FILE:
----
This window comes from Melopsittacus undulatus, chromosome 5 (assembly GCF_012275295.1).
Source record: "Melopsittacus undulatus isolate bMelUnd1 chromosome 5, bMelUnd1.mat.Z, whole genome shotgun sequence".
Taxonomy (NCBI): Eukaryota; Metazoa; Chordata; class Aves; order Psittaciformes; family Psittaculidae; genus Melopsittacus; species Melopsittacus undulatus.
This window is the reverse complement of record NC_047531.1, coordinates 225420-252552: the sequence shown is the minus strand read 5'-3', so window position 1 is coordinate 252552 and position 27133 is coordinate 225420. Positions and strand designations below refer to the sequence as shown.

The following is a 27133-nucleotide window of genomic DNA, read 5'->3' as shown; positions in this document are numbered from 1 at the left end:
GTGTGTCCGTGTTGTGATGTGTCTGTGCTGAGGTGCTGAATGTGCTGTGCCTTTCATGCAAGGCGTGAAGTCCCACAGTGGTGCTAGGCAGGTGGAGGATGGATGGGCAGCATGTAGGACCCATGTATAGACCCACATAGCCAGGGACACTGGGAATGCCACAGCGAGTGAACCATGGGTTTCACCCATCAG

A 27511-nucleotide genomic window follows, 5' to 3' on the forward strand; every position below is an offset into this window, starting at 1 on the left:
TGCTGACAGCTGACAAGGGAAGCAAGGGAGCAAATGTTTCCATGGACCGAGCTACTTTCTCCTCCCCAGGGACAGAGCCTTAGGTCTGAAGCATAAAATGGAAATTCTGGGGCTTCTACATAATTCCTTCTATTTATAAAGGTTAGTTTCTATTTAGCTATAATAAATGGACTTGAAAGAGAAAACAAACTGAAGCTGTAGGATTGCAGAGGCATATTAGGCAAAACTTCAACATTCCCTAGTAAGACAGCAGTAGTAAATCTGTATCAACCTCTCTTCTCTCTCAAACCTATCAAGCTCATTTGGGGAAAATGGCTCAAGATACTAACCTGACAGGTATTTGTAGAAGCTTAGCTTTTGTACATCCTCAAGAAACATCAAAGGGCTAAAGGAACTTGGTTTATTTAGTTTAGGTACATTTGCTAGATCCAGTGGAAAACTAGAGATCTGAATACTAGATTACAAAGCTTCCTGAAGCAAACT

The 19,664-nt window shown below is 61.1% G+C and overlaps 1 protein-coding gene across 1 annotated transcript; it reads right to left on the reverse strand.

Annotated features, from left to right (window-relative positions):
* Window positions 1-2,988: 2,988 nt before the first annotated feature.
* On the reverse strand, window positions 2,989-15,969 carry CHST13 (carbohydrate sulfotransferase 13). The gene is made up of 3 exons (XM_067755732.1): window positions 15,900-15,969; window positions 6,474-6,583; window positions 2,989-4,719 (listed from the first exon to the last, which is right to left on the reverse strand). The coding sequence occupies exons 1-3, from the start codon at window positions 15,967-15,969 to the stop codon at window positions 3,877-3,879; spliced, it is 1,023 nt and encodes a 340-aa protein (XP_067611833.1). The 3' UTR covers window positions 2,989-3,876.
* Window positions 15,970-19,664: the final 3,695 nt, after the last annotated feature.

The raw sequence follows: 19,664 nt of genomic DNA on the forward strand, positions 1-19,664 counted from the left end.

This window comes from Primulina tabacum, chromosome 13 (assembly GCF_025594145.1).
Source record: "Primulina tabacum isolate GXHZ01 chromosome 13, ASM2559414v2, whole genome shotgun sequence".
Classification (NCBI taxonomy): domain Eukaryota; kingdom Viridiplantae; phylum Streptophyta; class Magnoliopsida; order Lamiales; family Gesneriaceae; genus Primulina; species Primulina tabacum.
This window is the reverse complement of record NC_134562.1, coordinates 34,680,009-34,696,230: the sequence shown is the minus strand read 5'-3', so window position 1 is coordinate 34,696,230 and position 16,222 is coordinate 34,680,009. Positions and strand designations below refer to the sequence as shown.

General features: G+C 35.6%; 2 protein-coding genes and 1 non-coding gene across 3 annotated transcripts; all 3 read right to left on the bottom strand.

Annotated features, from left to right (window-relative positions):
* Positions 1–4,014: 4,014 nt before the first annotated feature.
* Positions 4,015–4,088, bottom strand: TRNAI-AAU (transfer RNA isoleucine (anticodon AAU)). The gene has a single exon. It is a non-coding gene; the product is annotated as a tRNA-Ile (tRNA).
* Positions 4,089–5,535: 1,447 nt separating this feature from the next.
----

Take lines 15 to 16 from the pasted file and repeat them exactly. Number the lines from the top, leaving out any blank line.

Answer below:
This window comes from Primulina tabacum, chromosome 13 (assembly GCF_025594145.1).
Source record: "Primulina tabacum isolate GXHZ01 chromosome 13, ASM2559414v2, whole genome shotgun sequence".